According to the rules of a new petitions site set up by the UK government only last week, parliament will now have to consider the legalisation of cannabis for debate.
The petition, which aims to make the production, sale and use of cannabis legal in the UK has received 154,092 signatures at the time of writing. Rules governing the new petition site stipulate any petition that receives over 100,000 signatures must be considered by parliament for debate.
Petitions that reach 100,000 signatures “are almost always debated”, claims the petitions site. Petition may not be put forward for debate if “the issue has already been debated recently or there’s a debate scheduled for the near future”.
“Legalising cannabis could bring in £900m in taxes every year, save £400m on policing cannabis and create over 10,000 new jobs,” writes James Richard Owen, who started the petition. “A substance that is safer than alcohol, and has many uses. It is believed to have been used by humans for over 4000 years, being made illegal in the UK in 1925.”
The only petition to so far bring in more signatures is one calling for a debate over a vote of no confidence in Health Secretary Jeremy Hunt. The government has already responded to the petition — something it must do when petitions reach 10,000 signatories. “The government is committed to delivering seven day services to make sure that patients get the same high quality, safe care on a Saturday and Sunday as they do on a weekday,” it wrote.
Other popular petitions include a bid to allow transgender people to self-define their legal gender and a plea to immediately halt the use of Neonicotinoids on crops in order to save the UK’s bee population. Both are currently awaiting responses from the government.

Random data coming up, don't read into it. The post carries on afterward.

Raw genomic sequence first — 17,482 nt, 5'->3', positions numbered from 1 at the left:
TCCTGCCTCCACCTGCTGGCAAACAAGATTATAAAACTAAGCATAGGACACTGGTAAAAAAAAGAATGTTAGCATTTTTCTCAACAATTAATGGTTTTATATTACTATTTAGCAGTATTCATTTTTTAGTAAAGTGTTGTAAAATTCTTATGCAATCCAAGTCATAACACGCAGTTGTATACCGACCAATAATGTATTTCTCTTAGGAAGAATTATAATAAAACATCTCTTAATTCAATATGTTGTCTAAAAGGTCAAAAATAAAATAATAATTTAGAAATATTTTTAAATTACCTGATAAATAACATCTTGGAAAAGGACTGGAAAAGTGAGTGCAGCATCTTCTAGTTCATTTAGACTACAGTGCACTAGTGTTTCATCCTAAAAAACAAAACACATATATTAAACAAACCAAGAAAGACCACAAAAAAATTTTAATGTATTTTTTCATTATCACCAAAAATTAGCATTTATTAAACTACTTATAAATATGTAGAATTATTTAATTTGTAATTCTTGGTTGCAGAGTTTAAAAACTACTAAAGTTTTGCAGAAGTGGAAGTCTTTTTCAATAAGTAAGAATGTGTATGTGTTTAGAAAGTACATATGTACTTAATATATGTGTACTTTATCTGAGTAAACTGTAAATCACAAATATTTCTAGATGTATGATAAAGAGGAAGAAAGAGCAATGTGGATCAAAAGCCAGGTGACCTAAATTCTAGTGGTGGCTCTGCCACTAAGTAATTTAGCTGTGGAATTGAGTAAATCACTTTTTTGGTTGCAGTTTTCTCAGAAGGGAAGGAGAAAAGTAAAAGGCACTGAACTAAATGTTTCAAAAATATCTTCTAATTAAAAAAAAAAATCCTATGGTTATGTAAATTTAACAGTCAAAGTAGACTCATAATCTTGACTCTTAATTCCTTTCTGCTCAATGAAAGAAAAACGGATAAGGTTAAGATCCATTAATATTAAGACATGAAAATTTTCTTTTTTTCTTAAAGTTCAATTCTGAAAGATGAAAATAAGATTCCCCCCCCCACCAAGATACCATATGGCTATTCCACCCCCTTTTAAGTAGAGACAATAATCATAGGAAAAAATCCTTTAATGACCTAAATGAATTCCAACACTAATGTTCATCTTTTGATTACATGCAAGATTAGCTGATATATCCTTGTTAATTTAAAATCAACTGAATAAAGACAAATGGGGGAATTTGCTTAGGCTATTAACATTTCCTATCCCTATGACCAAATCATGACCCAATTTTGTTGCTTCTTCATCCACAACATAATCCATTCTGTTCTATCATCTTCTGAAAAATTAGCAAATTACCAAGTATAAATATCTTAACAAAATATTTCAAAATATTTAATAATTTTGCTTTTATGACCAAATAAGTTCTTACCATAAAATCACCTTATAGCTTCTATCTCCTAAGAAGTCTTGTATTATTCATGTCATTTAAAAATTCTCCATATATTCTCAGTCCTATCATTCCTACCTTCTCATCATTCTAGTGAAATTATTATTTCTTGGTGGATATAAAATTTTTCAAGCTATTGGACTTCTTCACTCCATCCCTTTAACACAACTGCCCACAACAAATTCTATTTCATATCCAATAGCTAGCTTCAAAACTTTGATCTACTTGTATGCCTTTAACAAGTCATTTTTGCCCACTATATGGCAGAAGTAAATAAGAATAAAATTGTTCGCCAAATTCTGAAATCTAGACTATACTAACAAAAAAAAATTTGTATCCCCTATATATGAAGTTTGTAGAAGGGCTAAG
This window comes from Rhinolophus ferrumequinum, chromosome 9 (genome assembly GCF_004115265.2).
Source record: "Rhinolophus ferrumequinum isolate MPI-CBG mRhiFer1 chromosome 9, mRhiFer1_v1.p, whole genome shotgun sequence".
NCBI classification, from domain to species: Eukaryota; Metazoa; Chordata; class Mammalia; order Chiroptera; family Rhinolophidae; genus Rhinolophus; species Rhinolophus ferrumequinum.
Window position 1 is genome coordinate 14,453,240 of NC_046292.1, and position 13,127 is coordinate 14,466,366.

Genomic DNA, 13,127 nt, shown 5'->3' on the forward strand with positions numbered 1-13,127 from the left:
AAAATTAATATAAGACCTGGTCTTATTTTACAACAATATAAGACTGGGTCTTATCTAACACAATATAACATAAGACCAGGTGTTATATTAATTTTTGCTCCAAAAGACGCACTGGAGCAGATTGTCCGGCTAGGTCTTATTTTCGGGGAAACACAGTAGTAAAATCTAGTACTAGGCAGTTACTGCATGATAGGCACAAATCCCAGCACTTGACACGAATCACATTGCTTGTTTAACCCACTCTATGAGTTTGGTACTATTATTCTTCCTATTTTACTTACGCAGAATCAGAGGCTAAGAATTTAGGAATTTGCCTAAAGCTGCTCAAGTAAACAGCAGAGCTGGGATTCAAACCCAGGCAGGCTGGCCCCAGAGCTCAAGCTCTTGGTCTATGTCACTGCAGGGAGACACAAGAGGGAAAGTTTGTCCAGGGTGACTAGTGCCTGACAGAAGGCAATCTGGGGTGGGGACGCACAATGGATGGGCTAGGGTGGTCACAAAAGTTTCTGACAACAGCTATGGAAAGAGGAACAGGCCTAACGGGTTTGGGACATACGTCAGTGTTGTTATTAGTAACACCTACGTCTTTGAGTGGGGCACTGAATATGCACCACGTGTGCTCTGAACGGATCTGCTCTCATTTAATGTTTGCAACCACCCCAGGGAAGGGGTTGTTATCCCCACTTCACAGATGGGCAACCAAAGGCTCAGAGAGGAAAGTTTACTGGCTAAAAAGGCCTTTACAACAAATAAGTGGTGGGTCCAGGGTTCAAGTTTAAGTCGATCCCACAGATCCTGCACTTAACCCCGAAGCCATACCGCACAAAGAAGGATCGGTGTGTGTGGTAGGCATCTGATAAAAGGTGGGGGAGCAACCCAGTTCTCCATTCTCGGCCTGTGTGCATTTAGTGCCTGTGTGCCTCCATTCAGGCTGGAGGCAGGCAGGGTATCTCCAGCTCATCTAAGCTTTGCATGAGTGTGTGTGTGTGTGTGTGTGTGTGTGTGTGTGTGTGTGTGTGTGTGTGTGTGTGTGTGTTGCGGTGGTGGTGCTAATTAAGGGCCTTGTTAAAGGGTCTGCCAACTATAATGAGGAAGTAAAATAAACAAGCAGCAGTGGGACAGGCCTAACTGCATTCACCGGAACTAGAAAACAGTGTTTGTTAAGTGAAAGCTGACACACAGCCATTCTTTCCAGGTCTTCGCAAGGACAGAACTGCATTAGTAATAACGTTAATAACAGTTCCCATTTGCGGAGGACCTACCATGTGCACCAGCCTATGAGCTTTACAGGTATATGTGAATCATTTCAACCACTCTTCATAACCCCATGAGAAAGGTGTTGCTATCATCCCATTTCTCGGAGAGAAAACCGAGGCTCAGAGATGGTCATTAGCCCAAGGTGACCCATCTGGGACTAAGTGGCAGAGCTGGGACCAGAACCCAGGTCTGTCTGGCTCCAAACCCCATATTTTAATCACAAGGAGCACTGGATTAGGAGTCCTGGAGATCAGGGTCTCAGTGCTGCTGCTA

Multiple petitions call for votes of no confidence in Iain Duncan Smith, prime minister David Cameron and the Conservative government as a whole.
One flaw in the petitions system, which is still very new, is that there seem to be multiple petitions calling for the government to ban puppy farms in which beagles are bred for testing. While a significant number of people care about this issue, the duplicate petitions are undermining the chances of the issue receiving a response from the government or being considered for debate.
A couple of petitions also bring a touch humour to the service. One calls for correct grammar and punctuation to be used in adverts. Another insists the word for bread roll must be standardised across the UK and the EU to the word “cob”. This petition has been rejected on the grounds that “petitions cannot be used to request action on issues that are outside the responsibility of the government”.
Even though only two debates have acquired the number of signatures to be considered for debate, MPs can also consider petitions for debate before they reach 100,000 signatures.
Those setting up petitions should also be aware that the Petitions Committee could contact them to take part in further discussions with MPs or ministers — something to keep in mind before launching a “comedy” petition about the price of milk.